Kids own too many gadgets

I’ve been resisting writing this, as I know it’ll get up some people’s noses. I know there’s a danger I’ll come across as fairly sanctimonious – and definitely an Old Victorian Arse. But you know, along with getting a bit older is a certain dontgiveashitness, so here goes.

My contention is this: things have gone badly awry in a world in which our kids (and by “kids” I’m focusing on 7-15 year olds) own their own gadgets, expect their own gadgets and spend most of their time glued to gadgets. As parents we should be thinking harder about this, and not resting on our arses quite so much.

Why (apart from the fact I’m a grumpy old git who thought the world used to be a better place when we were kids) do I think this..? Funny you should ask..

#1: adults are spreading their addiction

We have a problem. All of us. Me, you, that bloke over there. We go to the pub with our friends, and sit there looking at our phones. We walk down the street bumping into people because we’ve just seen another narcissistic fuckpump posting a picture of how beautiful they look in their carefully curated, manicured, beautiful Facebook world. We feel more naked leaving the house without our phone than we do leaving it without a key. We “don’t work in the evenings” but, sure, we read our work emails.

Our relationship with mobile devices is badly, badly skewed. And we’re passing it on blindly to our kids.

#2: the money is really badly fucked up.

I see kids, and we have friends, who own an iPad, an iPhone and maybe also a laptop as well. This is, what, £1500 worth of kit? And £600 of it they’re carrying around in their pocket. To school. To town. To the beach.

Stop and consider. And, unfashionable though it is, think about what things used to be like: what you had in your pocket when you were 10. For me it was all about spark plugs and springs and unidentifiable gadgets I’d pulled out of the back of radios.

The idea of a 10 or 11 year old kid owning something – anything – worth this much is, frankly, utterly insane. Not only do kids break shit all the time but they lose it too. And, to be honest (and much as it pains me to say it, as I run screaming from the room as my boys lose another shoe/Lego model/book/bit of homework/etc) – losing and breaking stuff is a kind of childhood right of passage. It’s that losing, breaking thing which teaches you not to, well, lose and break things. But, FFS, learn that stuff with a bit of broken radio and not the latest iPhone..

#3: kids owning gadgets = totally unnecessary.

Just to take an example from an – albeit slightly geeky – household: our two kids have access to the following: a PC, a laptop, a Macbook Pro, an old Macbook, an iPhone, an android phone, an iPad mini and a Hudl. Oh, not forgetting a few Raspberry Pi’s for good measure. They seriously aren’t wanting for gadgets.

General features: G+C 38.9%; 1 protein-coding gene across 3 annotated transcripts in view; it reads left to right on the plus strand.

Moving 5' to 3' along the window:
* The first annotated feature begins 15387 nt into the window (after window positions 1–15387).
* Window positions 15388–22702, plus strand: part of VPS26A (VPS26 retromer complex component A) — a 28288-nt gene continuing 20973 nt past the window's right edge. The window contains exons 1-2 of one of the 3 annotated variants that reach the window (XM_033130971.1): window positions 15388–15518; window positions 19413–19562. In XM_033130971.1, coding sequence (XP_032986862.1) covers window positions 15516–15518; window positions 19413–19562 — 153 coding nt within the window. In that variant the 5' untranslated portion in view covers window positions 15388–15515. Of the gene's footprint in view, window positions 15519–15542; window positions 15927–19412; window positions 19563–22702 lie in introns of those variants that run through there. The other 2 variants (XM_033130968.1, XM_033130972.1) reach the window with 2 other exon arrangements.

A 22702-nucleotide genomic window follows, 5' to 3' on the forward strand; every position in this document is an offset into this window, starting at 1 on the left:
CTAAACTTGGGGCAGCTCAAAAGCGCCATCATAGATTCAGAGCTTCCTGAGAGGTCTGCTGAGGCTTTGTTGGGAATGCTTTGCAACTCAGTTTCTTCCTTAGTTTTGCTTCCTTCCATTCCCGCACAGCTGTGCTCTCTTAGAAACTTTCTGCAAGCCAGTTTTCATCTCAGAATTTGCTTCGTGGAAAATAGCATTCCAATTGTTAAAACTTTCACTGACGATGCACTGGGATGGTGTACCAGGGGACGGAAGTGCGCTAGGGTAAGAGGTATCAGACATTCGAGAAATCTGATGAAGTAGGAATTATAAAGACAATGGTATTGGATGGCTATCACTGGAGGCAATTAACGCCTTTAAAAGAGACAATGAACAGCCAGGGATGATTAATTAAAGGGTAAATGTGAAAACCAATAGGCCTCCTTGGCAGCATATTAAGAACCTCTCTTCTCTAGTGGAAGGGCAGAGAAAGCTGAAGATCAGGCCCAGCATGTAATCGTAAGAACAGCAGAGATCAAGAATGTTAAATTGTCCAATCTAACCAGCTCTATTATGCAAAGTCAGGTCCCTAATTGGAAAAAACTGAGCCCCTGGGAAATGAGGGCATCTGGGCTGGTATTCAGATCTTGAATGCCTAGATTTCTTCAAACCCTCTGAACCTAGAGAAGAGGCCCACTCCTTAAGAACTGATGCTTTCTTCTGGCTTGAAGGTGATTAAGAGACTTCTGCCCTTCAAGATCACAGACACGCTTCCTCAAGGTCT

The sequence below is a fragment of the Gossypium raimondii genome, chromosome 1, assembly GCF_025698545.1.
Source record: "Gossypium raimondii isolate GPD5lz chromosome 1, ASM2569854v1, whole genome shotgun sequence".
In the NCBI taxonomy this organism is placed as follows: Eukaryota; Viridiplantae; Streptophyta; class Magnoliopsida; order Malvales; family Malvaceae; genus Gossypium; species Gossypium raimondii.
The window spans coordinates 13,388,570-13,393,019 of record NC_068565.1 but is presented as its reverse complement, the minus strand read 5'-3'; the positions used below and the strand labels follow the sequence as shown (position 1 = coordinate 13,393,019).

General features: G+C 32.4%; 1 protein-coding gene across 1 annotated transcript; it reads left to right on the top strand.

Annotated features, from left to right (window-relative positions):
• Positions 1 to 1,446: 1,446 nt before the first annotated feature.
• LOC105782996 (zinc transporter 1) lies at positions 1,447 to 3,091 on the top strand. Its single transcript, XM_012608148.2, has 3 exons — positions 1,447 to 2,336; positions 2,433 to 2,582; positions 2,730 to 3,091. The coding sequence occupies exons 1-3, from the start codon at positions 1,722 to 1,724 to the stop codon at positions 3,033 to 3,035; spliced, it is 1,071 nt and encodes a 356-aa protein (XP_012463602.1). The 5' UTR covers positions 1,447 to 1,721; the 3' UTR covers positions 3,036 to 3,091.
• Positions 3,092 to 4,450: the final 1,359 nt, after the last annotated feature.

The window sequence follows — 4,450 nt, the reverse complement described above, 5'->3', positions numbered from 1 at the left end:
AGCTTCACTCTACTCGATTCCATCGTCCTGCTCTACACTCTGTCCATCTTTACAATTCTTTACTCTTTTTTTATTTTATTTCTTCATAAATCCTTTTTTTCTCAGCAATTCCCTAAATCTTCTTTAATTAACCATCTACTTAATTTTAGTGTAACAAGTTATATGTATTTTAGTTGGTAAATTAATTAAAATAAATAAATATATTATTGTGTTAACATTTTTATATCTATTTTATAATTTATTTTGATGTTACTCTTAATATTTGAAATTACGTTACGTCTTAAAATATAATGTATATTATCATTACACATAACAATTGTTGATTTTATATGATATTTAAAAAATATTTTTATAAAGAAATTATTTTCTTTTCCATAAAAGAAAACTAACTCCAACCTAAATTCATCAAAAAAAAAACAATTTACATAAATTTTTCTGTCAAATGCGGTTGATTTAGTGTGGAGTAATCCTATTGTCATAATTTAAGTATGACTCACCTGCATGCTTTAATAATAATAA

The difference is these gadgets aren’t theirs, and so they have to ask to use them – and their time is limited when they are allowed. (Hint: sometimes they aren’t allowed. I know, crazy, huh?).

Also (really heading into “In my day…” territory now..) – we didn’t have phones when we were kids and we didn’t get murdered / lost / in trouble (alright, maybe a bit), so I’m really not sure that the “they need a phone for safety” reason washes. We all accept (with the exception of SHOUTY DAILY EXPRESS HEADLINES) that life isn’t any more dangerous now than it was then. So why do our kids suddenly need phones? And if they really do need to get in touch then why not a £4.99 Nokia dumbphone rather than a £600 iPhone?

#4: owning gadgets almost always means “unrestricted web access”

Most of our friends with kids aged 7-15 have totally unrestricted access to the web. Yes, you might foolishly believe that your ISP can provide complete protection from All The Bad Stuff, but we hopefully all know (we do, right..?) that this is total fiction.

The problem gets worse when kids have gadgets that they own: they install stuff, they go online whenever and wherever they want – and you as a parent lose visibility of what account they’re creating, what apps they’re using, who they’re talking to and when.

I have a problem with this. It’s great that kids get to go on the web. Is it great that they get to see the whole, unfiltered, crazy-assed tangle that’s out there without their parents having a scoobie what they’re doing? No, I don’t think it is. This isn’t about spying on our kids – it’s about slowly introducing them to the world out there so that they can cope with some of the subtleties we adults live with all the time. How do we know that source X is to be trusted? Should I click that link? Can I install this app safely?

#5: “….but my daughter has to have an iPhone because all her friends have iPhones“.